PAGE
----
Roy and I have reached our 1st anniversary mark for full time RVing on the road!!!!! We were full time living in our RV for several months before we took to the road but having lived on the road for a year is a big milestone for us!
We’ve managed to avoid hot weather for most of the first year which was high on what we feel are benefits from this lifestyle. When we headed out from Hammond, at the end of April last year, we went up to Minnesota. Our entire summer there was spent in 60 to 70 degree weather. We made it back to Louisiana after the heat left and the cool weather had set in. When we stayed in Florida, Mississippi and Alabama the weather was still cool and we’ve loved every minute of that cool weather.
We thought that even southern Texas would be nice in April and early May. We never expected to be welcomed by this first real hot weather in a year, and can’t wait to escape! The only thing saving us from withering here is the wind that is always present and most days between 20-40 mph. Last Sunday was 106 and today is 95. One day last week was really nice with a high of 77 so we went into Corpus Christi that day to do some sightseeing.
We fed the animals and watered the plants early that day, and left for our 90 minute trip to Corpus Christi. Corpus Christi and San Diego is in an area known around here as the Coastal Bend because it’s where the country bends around the Gulf of Mexico. Corpus Christi is a nice city that reminded me somewhat of New Orleans. I even expected to see the Superdome but of course we didn’t! One thing that was similar but different was that in New Orleans all the oil companies are way out of town in LaPlace and that area. Here they are right near the downtown area.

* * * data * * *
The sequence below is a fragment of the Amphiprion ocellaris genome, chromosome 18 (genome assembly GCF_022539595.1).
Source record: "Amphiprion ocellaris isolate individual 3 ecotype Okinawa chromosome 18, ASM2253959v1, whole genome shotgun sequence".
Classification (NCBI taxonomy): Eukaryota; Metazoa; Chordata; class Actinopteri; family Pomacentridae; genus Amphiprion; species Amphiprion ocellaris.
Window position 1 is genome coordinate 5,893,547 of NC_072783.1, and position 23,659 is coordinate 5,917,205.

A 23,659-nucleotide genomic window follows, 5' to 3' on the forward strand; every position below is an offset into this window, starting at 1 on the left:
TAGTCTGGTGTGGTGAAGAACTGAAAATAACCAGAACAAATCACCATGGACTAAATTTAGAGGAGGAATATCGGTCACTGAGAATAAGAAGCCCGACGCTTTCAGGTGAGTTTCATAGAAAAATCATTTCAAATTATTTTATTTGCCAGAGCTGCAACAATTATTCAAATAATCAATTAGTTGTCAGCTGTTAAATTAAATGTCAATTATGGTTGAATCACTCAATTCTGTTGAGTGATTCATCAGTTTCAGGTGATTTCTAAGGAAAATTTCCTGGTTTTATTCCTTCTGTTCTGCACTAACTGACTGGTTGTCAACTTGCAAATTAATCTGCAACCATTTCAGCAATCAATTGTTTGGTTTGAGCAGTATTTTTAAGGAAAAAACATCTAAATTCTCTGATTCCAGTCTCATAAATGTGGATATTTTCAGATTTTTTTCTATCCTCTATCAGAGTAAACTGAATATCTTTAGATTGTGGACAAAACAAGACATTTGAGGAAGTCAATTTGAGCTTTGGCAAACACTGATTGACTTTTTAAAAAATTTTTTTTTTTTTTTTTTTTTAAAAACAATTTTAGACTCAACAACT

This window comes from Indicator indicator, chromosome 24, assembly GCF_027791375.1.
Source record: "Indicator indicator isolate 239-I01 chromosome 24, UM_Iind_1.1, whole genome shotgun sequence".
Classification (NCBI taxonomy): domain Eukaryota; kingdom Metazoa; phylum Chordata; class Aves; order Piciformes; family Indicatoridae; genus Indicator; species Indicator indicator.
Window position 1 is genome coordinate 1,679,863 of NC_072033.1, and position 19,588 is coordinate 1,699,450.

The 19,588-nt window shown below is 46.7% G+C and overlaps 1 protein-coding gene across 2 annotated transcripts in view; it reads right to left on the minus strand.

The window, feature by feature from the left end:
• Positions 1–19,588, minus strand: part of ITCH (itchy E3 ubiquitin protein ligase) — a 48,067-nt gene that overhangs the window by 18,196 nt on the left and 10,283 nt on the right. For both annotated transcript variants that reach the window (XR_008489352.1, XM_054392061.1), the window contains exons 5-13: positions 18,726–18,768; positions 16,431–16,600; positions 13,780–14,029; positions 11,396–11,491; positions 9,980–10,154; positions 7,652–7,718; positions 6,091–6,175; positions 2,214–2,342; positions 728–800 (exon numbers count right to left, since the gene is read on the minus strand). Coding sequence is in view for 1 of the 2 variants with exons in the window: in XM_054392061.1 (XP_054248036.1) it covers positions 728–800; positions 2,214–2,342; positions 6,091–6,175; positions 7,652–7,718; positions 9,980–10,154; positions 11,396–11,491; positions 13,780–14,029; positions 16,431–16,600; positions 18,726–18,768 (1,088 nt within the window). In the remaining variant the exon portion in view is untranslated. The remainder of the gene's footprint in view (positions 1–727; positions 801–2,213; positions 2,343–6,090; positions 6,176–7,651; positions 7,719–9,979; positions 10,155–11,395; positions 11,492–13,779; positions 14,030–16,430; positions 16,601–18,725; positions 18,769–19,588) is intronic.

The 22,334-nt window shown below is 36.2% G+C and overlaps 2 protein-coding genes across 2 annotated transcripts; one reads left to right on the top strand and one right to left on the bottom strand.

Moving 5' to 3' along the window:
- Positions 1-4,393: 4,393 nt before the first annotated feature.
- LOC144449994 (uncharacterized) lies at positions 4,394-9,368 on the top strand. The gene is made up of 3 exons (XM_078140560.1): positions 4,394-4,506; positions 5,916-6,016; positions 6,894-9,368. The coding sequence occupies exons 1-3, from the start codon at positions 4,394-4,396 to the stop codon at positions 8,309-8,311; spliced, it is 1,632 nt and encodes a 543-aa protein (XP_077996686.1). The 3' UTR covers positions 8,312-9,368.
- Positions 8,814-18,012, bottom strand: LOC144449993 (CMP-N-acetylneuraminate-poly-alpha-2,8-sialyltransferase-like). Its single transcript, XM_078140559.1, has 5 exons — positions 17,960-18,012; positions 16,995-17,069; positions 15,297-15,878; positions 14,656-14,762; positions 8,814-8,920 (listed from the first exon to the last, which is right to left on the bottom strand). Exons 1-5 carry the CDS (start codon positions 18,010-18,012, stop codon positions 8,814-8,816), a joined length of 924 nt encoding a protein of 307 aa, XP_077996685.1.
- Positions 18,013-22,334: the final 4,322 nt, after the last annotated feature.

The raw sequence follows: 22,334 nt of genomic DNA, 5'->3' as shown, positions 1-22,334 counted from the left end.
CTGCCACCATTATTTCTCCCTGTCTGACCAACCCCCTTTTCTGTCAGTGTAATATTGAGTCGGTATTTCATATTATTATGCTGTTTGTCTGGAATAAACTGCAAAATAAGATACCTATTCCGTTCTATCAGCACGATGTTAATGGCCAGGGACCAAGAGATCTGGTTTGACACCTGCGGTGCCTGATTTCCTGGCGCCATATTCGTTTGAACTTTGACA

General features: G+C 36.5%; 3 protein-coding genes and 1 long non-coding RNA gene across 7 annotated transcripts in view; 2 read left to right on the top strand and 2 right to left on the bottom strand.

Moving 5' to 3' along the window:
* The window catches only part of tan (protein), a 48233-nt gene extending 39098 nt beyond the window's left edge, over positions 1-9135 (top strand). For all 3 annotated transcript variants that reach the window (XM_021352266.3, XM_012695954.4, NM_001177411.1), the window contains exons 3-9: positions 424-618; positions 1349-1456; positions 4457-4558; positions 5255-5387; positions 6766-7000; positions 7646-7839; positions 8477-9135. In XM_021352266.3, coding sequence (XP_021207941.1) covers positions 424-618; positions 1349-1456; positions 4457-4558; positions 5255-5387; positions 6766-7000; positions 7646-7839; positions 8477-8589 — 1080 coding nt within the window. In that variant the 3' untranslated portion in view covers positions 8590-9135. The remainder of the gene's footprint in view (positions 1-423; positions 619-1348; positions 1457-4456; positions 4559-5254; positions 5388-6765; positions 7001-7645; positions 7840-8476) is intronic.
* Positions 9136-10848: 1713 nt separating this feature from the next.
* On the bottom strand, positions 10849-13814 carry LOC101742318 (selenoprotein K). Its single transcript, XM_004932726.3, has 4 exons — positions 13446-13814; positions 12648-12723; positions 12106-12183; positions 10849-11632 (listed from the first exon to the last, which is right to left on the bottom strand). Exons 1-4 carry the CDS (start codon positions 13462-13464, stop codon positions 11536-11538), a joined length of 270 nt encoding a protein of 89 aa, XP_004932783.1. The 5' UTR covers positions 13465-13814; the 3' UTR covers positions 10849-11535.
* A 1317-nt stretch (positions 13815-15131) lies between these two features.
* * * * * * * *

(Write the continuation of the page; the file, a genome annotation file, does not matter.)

The main purpose of today’s trip was to tour the USS Lexington, a naval flight carrier that is now a museum in the water here. You may remember that the Lexington was docked in New Orleans years ago. This is its permanent location since it’s been retired. While it was in New Orleans we were blessed to get a personal tour of it by my cousin David Hutson who was the Lieutenant Commander of the Lexington at that time. I was so impressed with his position and us being able to see parts of the ship that weren’t on the public tour. I remembered parts of that tour when we were there on Thursday, and couldn’t help but miss David. He died a few years ago from myasthenias gravis which is an autoimmune neuromuscular disease and he is greatly missed.
Every square inch of the eleven decks on the ship is used to display military memorabilia from several wars and engagements, including other ships. If you were really into it you could spend the entire day touring the ship. The breeze from the Gulf made it a very comfortable tour.
One of the first things we did was watch the 3D movie about the military’s recent involvement in helping the people of Haiti recover from the earthquake. Very well done and informative 30 minute movie in 3D.
There are five different self guided tours of various parts of the ship with signs guiding you all along the way.
The tours are really well thought out and a perfect way to tour it. Several areas were set up to where when you walked into the area an explanation of the area was given over the speakers in that area. Manequins were dressed up to represent sailors in all areas of the ship with fake food even on display in the galley.
The whole tour was fascinating and I learned much more than I thought I would. It’s so nice to be retired, not in a hurry and have plenty of time to enjoy things! Touring the ship got my interest peaked to learn more about the events leading to the USS Arizona being sunk at Pearl Harbor. We came home and watched the Pearl Harbor movie which I wish I had watched before we toured the boat but anyhow it made me want to learn more so I got a book for my Kindle about the Pacific War.